craft beer

Hops in Heaven: Cabin Boys Brewery in Tulsa, Okla.

Great ideas often originate at communal gathering places.  That is certainly the case of Cabin Boys Brewery.  The idea germinated at a cabin Jeff McIlroy and friends built on his land in Catoosa, about 15 miles east of Tulsa, Okla.  From fellowship fostered at the cabin, Austin McIlroy and Ryan Arnold realized the potential of their joint homebrewing endeavors.  Their passion and skills led to Austin and his wife Lisa and Ryan opening Cabin Boys as a placed “craft for community.”

Visitors to the brewery will notice the distinct Cabin Boys logo that Lisa designed as they come to the intersection of Utica Avenue and 7th Street.

A view of the brewery from the intersection of Utica Avenue and 7th Street.

There is parking immediately behind the brewery with additional parking across the street.  So visitors do not enter the brewery by the beautiful artwork, but through a more nondescript door.

Main entrance to the brewery.

After entering the brewery through a door adjacent to the loading dock door, visitors see a display of merchandise on the right.

A selection of merchandise available at the brewery.

Around the corner from the merchandise area is the bar and a large, custom-built picnic-style table.

An overview of the taproom.

Although the picnic-style table and bar are primary seating options in the taproom, there are a few barrels distributed around the room for standing-room usage.  In addition to seating in the taproom, there is additional seating on the production side of the brewery.

In addition to a set of tables the additional seating includes games like table tennis and cornhole.  Due to the large space, Cabin Boys has hosted swing dance classes on this side of the brewery.  Depending on when you visit the taproom, you may see someone working on the production side, which I captured while taking a few photos.

With the lay of the land established, let’s talk about beer.  When I visited, Cabin Boys had six beers on tap plus kombucha and cold brew.  So there was something for everyone.  One would think that having only six beers on draft would make it easy to put together a flight, but that’s not quite the case.  Cabin Boys offers something unique that I had never heard of nor seen before visiting their brewery.  At the taproom you can have a red, hot iron inserted into your beer of choice in a German process called Gustungling.  So with only four beers on a flight, my wife Katie and I had to decide which beers to put on the flight, and which two we wanted to try Gustungling style.  After some input from the beertenders, we built our flight and decided which beers we’d try Gustungling.

A flight of beers.

The advice we received about Gustungling is that it works best with darker beers, so we put together out flight featuring the lighter beers on tap.  So we ordered Cast-a-Line Kolsch, Cornerstone Saison, Whittier Wit, and Huntman IPA.  Of those four, I enjoyed Whittier Wit the most.  It was light and refreshing like a typical wheat beer.  The Cornerstone Saison was also an excellent representation of its style.  It was light, crisp and had a hint of pepper.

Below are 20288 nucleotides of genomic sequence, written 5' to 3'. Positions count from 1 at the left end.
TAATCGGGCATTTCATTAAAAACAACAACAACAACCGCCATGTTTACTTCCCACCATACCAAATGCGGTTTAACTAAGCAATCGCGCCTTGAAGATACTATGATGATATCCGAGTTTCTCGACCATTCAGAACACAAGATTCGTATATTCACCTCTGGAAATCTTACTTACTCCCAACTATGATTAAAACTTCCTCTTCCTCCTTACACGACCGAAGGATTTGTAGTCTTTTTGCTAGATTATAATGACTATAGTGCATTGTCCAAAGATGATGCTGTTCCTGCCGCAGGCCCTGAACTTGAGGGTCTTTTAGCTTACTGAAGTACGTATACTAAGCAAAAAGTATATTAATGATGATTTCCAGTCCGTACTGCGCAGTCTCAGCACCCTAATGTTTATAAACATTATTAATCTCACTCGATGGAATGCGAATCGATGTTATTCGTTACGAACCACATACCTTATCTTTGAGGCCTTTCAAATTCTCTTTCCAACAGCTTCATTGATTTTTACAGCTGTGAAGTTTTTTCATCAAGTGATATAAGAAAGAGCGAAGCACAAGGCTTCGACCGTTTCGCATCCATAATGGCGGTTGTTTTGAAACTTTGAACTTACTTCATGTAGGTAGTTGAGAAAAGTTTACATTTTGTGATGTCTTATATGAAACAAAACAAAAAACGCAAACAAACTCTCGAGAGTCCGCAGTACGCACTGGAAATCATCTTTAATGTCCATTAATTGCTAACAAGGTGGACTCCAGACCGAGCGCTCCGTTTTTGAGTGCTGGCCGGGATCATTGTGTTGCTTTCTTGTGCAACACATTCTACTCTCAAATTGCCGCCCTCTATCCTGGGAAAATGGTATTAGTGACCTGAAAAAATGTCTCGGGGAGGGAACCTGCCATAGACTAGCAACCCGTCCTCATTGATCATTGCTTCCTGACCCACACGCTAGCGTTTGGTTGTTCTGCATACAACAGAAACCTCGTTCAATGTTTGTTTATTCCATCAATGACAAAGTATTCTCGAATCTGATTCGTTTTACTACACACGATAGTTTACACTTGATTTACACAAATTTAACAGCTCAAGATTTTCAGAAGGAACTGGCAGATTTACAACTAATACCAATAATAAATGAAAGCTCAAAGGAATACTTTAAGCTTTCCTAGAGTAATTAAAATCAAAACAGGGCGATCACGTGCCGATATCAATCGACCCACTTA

After finishing our flights, Katie and I each ordered the beer we wanted to Gustungling.  Inserting the red, hot iron is supposed to caramelize the flavors of the beer.  The process changes the flavors, so customers who order a Gustungling receive two pours: a 10-ounce pour with the red, hot iron inserted for the Gustungling process and a sampler of the same beer without the hot iron effect.  Katie opted for Felix et Tenebris (an American stout) while I chose Bearded Theologian (a Belgian quad).  If you haven’t seen the Gustungling process it is definitely a great part of the experience, unfortunately I had a difficult time capturing it on video.  However, I did capture the result in a photograph.

The final results of a Bearded Theologian undergoing the Gustungling process (left) and a sample of the original (right).

Both beers were great after under going Gustungling.  Bearded Theologian was a solid Belgian quad whether you heated it or not.  I particularly enjoyed the Gustungling version because the hot iron brought out marshmallow flavors and a little bit of sweetness.  Felix et Tenebris had hints of orange and chocolate, and was equally delicious whether as originally brewed or whether its flavor profile was changed through Gustungling.  The beertenders at Cabin Boys will Gustungling any beer a customer orders, but I can agree that the best beers for Gustungling are the darker options.

The origins of the brewery’s name are clear-cut, and the name really carries over into the atmosphere at the taproom.  The color scheme creates a cozy feeling and the bark on the edge of the bar top reinforces the cabin setting.  The large picnic-style table has the same design as the bar top.  The seating structure creates a place that lives up to the text on the glassware, “crafted for community.”

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4 replies »

  1. Love the artwork on the outside. I usually spend a lot of time on the outside of shops (in my case coffee) that I visit. Even sides where the entrance isn’t. 🙂 Never heard of the Gustungling process before. Very cool. Something I will have to look for in future brewery visits.

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